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Published October 22 2011

Nelson: Big money drives UND logo affair

What a bizarre pass the University of North Dakota Fighting Sioux nickname fight has come to: A wide majority of North Dakota’s Sioux want UND to keep their name while stuffed shirts across the state fight to drop it. But weren’t North Dakota, UND and the NCAA supposed to do what the Sioux wanted?

I’ve tried long and hard to reconcile the two opposites: the Sioux fighting for their name at UND and various high-level bureaucrats and media members fighting for UND to change it. Being a little dense sometimes, I couldn’t see what was in front of my face until a tiny epiphany recently: This affair is not about the Sioux anymore, if it ever really was.

Somewhere along the line – perhaps after the futile meeting in August between North Dakota officials and the NCAA, perhaps elsewhere – the real point of extinguishing the Sioux name at UND was not to protect the Sioux, who clearly don’t want the favor. It is to enhance the supposed glory and money UND would gather under the NCAA’s auspices and thus burnish North Dakota’s reputation as well.

It all makes sense now. On one hand, the Spirit Lake Sioux tribe calls what North Dakota and its allies are doing “a direct attack against our race, customs ... and people.” The Committee for Understanding and Respect, which speaks for the Spirit Lake Tribal Council, threatens sanctions more severe than what UND says it will receive if it keeps the logo.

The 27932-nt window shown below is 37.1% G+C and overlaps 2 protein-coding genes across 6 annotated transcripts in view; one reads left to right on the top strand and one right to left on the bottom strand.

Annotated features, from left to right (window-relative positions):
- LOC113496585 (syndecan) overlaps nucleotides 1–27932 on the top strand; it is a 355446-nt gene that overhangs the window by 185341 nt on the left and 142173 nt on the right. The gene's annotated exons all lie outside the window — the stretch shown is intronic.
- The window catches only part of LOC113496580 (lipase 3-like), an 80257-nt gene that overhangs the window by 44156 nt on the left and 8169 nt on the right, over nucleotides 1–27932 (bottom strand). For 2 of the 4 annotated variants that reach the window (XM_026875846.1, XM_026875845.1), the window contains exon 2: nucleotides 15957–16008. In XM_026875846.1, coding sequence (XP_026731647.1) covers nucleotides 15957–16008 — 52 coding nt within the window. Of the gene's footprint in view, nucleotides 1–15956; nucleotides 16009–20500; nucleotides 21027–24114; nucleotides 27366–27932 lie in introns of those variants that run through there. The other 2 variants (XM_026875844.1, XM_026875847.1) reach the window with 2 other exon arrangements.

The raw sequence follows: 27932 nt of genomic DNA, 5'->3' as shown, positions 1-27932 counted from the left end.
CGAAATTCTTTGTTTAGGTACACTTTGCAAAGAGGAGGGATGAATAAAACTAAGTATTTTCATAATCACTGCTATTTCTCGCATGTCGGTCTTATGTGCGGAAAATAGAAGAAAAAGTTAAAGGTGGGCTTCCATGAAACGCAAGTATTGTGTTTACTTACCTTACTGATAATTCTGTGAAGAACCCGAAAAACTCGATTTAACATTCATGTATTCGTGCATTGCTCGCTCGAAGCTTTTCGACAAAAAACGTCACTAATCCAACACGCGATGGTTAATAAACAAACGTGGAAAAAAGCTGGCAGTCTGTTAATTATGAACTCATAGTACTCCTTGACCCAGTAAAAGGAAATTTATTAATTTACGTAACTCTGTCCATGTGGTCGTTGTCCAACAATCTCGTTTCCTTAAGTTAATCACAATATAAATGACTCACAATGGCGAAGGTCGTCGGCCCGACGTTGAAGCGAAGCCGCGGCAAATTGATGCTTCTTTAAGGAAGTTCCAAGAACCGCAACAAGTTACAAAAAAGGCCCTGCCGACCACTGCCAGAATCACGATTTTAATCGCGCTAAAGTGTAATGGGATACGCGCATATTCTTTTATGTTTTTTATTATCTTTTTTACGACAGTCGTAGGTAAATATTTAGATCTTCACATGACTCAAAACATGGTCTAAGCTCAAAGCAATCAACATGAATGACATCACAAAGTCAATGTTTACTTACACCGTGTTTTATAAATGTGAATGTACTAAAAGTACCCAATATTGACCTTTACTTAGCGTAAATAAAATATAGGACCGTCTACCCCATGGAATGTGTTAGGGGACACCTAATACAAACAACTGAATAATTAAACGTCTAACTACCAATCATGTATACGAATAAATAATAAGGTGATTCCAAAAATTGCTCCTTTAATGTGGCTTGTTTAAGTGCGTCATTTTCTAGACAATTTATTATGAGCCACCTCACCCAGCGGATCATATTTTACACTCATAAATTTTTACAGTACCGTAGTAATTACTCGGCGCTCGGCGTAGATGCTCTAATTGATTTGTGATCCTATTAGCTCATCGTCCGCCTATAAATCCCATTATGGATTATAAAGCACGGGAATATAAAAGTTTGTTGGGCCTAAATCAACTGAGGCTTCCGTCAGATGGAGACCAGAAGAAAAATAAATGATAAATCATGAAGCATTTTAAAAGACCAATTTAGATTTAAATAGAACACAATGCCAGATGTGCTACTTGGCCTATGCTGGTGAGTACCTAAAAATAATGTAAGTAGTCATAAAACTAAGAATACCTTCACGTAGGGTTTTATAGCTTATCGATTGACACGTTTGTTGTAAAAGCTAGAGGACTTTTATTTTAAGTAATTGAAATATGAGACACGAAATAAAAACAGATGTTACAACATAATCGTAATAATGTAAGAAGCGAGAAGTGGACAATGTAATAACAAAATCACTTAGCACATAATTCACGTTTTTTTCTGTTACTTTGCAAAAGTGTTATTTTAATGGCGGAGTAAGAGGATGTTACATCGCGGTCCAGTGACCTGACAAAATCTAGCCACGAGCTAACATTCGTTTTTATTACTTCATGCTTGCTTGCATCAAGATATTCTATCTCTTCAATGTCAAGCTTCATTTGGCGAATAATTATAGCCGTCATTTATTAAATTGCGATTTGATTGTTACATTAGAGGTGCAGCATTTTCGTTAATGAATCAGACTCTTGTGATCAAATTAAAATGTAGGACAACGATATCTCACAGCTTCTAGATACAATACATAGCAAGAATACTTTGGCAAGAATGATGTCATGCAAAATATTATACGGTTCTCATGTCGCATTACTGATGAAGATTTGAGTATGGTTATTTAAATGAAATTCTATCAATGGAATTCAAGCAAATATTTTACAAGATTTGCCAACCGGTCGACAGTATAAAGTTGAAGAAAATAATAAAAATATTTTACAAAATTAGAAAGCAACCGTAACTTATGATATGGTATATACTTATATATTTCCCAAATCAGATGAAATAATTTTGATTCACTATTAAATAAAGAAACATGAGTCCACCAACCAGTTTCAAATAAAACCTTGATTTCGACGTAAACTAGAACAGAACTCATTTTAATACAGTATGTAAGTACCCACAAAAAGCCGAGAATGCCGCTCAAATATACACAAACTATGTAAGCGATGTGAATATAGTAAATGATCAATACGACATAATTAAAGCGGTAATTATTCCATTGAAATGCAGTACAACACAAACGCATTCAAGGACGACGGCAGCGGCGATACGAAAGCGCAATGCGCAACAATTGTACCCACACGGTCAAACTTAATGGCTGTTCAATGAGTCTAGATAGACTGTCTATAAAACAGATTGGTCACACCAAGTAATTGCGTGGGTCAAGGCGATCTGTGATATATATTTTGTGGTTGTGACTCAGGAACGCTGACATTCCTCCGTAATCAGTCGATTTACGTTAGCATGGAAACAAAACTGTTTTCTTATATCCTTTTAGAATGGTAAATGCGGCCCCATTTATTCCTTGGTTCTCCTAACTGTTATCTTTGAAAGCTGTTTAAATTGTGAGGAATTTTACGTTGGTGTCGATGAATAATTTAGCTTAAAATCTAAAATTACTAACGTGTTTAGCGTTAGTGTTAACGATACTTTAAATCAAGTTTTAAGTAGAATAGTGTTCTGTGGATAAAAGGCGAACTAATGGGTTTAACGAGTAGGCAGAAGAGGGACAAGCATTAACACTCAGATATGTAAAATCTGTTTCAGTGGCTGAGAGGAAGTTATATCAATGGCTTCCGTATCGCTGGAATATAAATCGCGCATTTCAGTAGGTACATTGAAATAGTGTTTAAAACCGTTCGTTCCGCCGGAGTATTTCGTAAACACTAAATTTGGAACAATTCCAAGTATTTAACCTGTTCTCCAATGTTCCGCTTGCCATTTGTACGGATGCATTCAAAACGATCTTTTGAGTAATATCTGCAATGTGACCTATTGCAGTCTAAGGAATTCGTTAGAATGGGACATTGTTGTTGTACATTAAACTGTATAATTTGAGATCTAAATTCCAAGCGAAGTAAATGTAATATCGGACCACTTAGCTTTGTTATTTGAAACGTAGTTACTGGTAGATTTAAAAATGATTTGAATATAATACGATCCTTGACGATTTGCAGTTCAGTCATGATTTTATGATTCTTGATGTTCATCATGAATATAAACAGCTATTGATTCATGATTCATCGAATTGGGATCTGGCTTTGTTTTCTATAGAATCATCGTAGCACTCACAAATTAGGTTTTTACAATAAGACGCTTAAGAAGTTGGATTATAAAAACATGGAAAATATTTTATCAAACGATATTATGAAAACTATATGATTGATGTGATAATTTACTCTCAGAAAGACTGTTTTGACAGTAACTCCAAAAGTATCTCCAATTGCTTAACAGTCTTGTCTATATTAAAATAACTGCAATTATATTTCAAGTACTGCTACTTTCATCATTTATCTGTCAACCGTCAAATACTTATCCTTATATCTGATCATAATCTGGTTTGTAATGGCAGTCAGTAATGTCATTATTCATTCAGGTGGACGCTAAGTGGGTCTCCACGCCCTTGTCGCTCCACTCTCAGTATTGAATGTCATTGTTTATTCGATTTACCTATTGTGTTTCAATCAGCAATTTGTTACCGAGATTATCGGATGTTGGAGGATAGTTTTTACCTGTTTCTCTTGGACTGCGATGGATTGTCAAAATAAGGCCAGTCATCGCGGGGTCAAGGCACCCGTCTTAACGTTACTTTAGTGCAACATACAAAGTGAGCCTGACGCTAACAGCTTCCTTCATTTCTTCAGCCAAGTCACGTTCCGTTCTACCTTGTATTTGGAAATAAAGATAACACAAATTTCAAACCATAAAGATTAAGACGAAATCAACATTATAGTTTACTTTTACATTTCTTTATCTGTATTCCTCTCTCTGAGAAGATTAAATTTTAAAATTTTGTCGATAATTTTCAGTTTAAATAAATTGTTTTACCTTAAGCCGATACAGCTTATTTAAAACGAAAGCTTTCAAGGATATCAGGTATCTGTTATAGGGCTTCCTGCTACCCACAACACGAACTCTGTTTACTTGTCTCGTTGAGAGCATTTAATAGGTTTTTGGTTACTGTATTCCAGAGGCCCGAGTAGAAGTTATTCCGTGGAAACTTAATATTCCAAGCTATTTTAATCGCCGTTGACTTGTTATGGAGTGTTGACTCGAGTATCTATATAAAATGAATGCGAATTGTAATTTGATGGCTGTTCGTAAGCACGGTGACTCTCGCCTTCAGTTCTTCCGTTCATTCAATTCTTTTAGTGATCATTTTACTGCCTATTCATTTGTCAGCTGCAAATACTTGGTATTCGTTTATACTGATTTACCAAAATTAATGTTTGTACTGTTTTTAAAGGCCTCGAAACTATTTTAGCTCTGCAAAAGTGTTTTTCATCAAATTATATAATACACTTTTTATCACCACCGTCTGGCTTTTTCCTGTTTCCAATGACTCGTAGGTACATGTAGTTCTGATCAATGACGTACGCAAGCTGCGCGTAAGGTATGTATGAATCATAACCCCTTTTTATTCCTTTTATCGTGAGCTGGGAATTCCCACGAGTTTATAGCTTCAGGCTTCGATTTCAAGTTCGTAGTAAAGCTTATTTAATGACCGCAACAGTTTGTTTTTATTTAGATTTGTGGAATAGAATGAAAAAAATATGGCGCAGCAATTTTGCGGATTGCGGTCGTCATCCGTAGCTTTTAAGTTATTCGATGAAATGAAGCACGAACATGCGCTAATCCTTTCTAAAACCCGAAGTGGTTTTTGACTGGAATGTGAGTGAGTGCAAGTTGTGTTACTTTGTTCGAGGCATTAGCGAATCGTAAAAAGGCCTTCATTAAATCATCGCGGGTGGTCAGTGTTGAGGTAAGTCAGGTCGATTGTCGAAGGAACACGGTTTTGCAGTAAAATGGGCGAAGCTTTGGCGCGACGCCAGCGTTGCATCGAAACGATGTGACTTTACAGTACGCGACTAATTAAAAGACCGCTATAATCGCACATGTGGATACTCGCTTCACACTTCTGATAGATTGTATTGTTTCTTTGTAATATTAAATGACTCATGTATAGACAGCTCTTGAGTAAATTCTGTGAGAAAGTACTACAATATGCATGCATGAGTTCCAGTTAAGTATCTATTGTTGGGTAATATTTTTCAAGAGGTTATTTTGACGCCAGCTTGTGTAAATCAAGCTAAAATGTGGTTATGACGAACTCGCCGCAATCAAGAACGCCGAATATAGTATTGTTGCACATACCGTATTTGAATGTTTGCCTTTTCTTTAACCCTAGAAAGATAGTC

The Standing Rock Sioux tribe’s members are blocked from voting to force UND to keep the logo by several of its leaders, but a petition signed by more than a thousand of them makes their opinion clear. Even state Sen. Lonnie Laffen, R-Grand Forks, who’s introducing a bill allowing the Board of Higher Education to drop the logo, states that “a vast majority” in both tribes “don’t want to see it (the logo) go away.”

On the other hand, in a virtuoso display of groupthink, nearly all the educrats, opinionmongers and various movers and shakers in this state are fighting furiously to deep-six the logo. Some have angrily argued against the Sioux (after all, a lot of money and prestige are at stake here in North Dakota), and Grant Shaft, president of the Board of Higher Education, has already implied that the controversy stirred by the Sioux is responsible for Notre Dame heading another direction. So now the Sioux, who our leaders were supposed to be defending, are their targets. Talk about “hostile and abusive.”

Inflaming the Sioux even more, President Douglas Fullerton of the coveted Big Sky Conference won’t even acknowledge their letters to him. Real smooth. But the Sioux are no longer the point – they’re just in the way of “progress” once again.


Nelson is a Fargo postal worker and regular contributor to The Forum’s commentary page.